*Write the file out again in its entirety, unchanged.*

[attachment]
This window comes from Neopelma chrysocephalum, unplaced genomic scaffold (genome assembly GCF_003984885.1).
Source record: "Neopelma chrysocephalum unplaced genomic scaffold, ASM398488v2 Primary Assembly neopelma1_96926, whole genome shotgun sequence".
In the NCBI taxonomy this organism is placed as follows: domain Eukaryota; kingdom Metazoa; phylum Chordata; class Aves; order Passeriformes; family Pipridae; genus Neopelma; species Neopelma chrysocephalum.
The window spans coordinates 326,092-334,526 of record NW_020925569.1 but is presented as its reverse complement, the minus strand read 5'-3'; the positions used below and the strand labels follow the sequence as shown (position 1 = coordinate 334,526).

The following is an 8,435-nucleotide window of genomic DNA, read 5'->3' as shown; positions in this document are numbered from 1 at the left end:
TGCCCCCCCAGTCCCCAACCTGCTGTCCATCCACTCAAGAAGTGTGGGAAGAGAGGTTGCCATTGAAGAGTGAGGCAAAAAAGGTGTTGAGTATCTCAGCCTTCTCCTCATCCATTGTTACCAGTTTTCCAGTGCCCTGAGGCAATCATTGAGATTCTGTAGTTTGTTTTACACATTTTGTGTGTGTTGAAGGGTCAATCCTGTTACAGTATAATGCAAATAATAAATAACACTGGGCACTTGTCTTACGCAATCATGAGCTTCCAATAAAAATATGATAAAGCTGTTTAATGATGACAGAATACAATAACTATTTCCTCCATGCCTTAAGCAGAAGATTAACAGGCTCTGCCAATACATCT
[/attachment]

This window comes from Neopelma chrysocephalum, unplaced genomic scaffold (genome assembly GCF_003984885.1).
Source record: "Neopelma chrysocephalum unplaced genomic scaffold, ASM398488v2 Primary Assembly neopelma1_96926, whole genome shotgun sequence".
In the NCBI taxonomy this organism is placed as follows: domain Eukaryota; kingdom Metazoa; phylum Chordata; class Aves; order Passeriformes; family Pipridae; genus Neopelma; species Neopelma chrysocephalum.
The window spans coordinates 326,092-334,526 of record NW_020925569.1 but is presented as its reverse complement, the minus strand read 5'-3'; the positions used below and the strand labels follow the sequence as shown (position 1 = coordinate 334,526).

The following is an 8,435-nucleotide window of genomic DNA, read 5'->3' as shown; positions in this document are numbered from 1 at the left end:
TGCCCCCCCAGTCCCCAACCTGCTGTCCATCCACTCAAGAAGTGTGGGAAGAGAGGTTGCCATTGAAGAGTGAGGCAAAAAAGGTGTTGAGTATCTCAGCCTTCTCCTCATCCATTGTTACCAGTTTTCCAGTGCCCTGAGGCAATCATTGAGATTCTGTAGTTTGTTTTACACATTTTGTGTGTGTTGAAGGGTCAATCCTGTTACAGTATAATGCAAATAATAAATAACACTGGGCACTTGTCTTACGCAATCATGAGCTTCCAATAAAAATATGATAAAGCTGTTTAATGATGACAGAATACAATAACTATTTCCTCCATGCCTTAAGCAGAAGATTAACAGGCTCTGCCAATACATCT